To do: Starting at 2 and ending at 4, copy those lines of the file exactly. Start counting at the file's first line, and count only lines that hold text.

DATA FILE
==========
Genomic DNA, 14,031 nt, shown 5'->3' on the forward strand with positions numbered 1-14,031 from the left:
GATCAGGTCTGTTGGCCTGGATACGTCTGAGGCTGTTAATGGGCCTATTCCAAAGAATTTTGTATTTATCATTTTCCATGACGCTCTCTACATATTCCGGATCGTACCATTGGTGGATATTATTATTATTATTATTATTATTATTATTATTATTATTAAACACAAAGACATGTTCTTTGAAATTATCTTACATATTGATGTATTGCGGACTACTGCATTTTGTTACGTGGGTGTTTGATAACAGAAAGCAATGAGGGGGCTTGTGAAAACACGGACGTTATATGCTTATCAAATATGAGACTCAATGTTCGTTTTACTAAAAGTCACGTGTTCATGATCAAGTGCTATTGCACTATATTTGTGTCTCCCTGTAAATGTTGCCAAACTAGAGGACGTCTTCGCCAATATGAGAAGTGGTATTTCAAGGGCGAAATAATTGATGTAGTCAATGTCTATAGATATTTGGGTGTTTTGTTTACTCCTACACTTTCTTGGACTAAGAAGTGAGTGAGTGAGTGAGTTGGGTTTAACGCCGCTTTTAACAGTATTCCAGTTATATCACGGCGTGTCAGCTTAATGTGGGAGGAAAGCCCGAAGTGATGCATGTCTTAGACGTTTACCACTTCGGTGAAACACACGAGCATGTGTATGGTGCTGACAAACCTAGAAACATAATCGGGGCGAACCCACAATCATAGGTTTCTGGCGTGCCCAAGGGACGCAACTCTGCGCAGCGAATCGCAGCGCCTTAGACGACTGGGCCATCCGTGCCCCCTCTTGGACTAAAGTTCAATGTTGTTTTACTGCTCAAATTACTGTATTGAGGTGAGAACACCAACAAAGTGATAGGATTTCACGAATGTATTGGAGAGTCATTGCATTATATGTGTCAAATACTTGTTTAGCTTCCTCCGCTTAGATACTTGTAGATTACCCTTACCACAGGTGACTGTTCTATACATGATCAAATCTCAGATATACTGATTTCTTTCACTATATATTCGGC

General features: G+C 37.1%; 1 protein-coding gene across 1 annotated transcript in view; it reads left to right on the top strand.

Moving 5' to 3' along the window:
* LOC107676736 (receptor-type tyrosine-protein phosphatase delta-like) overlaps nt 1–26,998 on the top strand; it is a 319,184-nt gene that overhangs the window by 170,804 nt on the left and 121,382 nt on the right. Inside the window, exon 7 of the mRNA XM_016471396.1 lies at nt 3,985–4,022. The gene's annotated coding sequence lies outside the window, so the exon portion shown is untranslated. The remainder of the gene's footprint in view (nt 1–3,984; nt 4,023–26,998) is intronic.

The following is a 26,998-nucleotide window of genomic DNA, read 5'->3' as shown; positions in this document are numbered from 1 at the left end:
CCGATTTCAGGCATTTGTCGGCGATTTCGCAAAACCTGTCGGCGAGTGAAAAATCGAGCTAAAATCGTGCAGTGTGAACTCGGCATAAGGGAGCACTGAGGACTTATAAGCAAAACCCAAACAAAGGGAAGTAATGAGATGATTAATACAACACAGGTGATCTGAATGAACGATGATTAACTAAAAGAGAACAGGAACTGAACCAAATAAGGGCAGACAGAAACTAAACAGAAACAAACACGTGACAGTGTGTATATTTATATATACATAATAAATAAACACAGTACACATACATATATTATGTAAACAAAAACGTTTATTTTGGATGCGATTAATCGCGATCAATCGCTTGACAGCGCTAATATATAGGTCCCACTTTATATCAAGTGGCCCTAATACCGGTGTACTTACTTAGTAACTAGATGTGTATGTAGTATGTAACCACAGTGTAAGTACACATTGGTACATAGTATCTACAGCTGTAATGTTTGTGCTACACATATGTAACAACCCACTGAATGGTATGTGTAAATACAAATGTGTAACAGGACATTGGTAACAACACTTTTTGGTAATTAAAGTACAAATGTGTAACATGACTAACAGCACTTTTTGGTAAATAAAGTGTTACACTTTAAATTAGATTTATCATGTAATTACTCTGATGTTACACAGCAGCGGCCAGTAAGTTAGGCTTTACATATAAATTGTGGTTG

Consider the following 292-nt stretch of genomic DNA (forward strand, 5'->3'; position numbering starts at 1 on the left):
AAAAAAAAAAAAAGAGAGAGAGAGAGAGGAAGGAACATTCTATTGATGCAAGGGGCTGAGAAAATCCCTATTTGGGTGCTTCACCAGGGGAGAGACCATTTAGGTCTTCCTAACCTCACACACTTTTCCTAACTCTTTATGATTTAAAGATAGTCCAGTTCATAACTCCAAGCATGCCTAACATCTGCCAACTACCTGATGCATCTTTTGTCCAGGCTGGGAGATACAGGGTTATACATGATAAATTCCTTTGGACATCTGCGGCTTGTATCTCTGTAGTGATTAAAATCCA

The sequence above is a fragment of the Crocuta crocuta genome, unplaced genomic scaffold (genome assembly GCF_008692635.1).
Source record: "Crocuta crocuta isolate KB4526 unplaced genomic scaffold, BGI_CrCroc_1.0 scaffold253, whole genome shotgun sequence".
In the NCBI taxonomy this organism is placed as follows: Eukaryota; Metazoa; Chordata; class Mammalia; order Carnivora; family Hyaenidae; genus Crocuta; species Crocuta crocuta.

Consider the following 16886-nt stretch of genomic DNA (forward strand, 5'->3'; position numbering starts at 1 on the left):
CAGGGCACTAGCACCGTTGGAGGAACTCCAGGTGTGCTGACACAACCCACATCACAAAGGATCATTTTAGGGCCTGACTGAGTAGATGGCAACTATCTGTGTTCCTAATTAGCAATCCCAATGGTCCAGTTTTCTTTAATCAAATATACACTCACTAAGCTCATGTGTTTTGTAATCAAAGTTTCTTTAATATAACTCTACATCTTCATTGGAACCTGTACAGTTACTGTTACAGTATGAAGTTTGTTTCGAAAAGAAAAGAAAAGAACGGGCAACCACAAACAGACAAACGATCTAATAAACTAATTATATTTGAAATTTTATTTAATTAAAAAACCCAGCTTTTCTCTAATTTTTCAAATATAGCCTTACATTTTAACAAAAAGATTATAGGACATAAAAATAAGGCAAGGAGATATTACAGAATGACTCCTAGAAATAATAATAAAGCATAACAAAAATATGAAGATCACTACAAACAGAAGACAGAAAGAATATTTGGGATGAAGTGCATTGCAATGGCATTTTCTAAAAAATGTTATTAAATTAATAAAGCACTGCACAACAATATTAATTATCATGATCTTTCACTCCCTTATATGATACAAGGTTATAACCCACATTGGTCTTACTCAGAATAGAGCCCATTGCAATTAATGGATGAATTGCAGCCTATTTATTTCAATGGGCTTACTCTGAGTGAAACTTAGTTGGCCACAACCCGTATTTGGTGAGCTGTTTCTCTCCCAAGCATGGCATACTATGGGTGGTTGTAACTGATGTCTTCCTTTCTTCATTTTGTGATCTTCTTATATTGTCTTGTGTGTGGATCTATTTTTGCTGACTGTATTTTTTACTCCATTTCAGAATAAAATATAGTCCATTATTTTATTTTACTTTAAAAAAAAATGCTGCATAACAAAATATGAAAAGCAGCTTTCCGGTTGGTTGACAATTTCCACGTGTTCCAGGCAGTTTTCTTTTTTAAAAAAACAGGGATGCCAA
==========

GATCAGGTCTGTTGGCCTGGATACGTCTGAGGCTGTTAATGGGCCTATTCCAAAGAATTTTGTATTTATCATTTTCCATGACGCTCTCTACATATTCCGGATCGTACCATTGGTGGATATTATTATTATTATTATTATTATTATTATTATTATTATTAAACACAAAGACATGTTCTTTGAAATTATCTTACATATTGATGTATTGCGGACTACTGCATTTTGTTACGTGGGTGTTTGATAACAGAAAGCAATGAGGGGGCTTGTGAAAACACGGACGTTATATGCTTATCAAATATGAGACTCAATGTTCGTTTTACTAAAAGTCACGTGTTCATGATCAAGTGCTATTGCACTATATTTGTGTCTCCCTGTAAATGTTGCCAAACTAGAGGACGTCTTCGCCAATATGAGAAGTGGTATTTCAAGGGCGAAATAATTGATGTAGTCAATGTCTATAGATATTTGGGTGTTTTGTTTACTCCTACACTTTCTTGGACTAAGAAGTGAGTGAGTGAGTGAGTTGGGTTTAACGCCGCTTTTAACAGTATTCCAGTTATATCACGGCGTGTCAGCTTAATGTGGGAGGAAAGCCCGAAGTGATGCATGTCTTAGACGTTTACCACTTCGGTGAAACACACGAGCATGTGTATGGTGCTGACAAACCTAGAAACATAATCGGGGCGAACCCACAATCATAGGTTTCTGGCGTGCCCAAGGGACGCAACTCTGCGCAGCGAATCGCAGCGCCTTAGACGACTGGGCCATCCGTGCCCCCTCTTGGACTAAAGTTCAATGTTGTTTTACTGCTCAAATTACTGTATTGAGGTGAGAACACCAACAAAGTGATAGGATTTCACGAATGTATTGGAGAGTCATTGCATTATATGTGTCAAATACTTGTTTAGCTTCCTCCGCTTAGATACTTGTAGATTACCCTTACCACAGGTGACTGTTCTATACATGATCAAATCTCAGATATACTGATTTCTTTCACTATATATTCGGC

General features: G+C 37.1%; 1 protein-coding gene across 1 annotated transcript in view; it reads left to right on the top strand.

Moving 5' to 3' along the window: